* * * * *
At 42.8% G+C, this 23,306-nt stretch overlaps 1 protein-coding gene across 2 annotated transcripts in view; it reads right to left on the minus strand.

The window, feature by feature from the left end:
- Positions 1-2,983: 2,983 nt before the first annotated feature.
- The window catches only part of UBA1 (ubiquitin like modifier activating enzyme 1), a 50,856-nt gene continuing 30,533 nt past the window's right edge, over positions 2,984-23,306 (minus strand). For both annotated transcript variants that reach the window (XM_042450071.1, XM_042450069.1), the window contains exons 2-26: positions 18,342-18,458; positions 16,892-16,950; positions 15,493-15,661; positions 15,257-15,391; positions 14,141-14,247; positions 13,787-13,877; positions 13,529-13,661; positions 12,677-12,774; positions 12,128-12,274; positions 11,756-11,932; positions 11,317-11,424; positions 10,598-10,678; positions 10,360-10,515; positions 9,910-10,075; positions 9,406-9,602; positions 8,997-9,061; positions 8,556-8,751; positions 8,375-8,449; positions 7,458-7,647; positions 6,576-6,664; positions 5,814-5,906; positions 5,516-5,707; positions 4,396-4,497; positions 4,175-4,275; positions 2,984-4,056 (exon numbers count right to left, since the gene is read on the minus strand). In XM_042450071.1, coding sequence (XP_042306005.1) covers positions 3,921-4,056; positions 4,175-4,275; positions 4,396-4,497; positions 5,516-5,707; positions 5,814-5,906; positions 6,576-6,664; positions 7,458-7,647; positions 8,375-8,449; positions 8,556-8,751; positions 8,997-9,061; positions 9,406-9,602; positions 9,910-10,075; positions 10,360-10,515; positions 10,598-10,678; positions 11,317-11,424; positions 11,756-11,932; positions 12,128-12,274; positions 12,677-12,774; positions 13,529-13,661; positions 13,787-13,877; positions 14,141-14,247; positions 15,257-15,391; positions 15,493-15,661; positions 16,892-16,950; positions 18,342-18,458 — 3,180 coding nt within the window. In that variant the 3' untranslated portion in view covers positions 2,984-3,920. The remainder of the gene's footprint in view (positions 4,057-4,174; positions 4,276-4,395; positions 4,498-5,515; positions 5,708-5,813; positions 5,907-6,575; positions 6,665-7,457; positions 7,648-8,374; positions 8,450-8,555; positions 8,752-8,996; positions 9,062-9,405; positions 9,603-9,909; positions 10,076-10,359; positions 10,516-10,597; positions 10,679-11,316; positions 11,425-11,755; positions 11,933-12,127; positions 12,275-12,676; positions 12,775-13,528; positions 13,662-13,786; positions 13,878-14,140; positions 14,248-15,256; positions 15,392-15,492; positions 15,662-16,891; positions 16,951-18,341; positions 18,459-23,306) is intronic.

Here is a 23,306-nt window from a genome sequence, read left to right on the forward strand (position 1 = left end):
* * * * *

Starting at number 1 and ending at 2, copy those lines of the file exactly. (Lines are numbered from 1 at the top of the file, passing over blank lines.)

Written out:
At 42.8% G+C, this 23,306-nt stretch overlaps 1 protein-coding gene across 2 annotated transcripts in view; it reads right to left on the minus strand.

The window, feature by feature from the left end: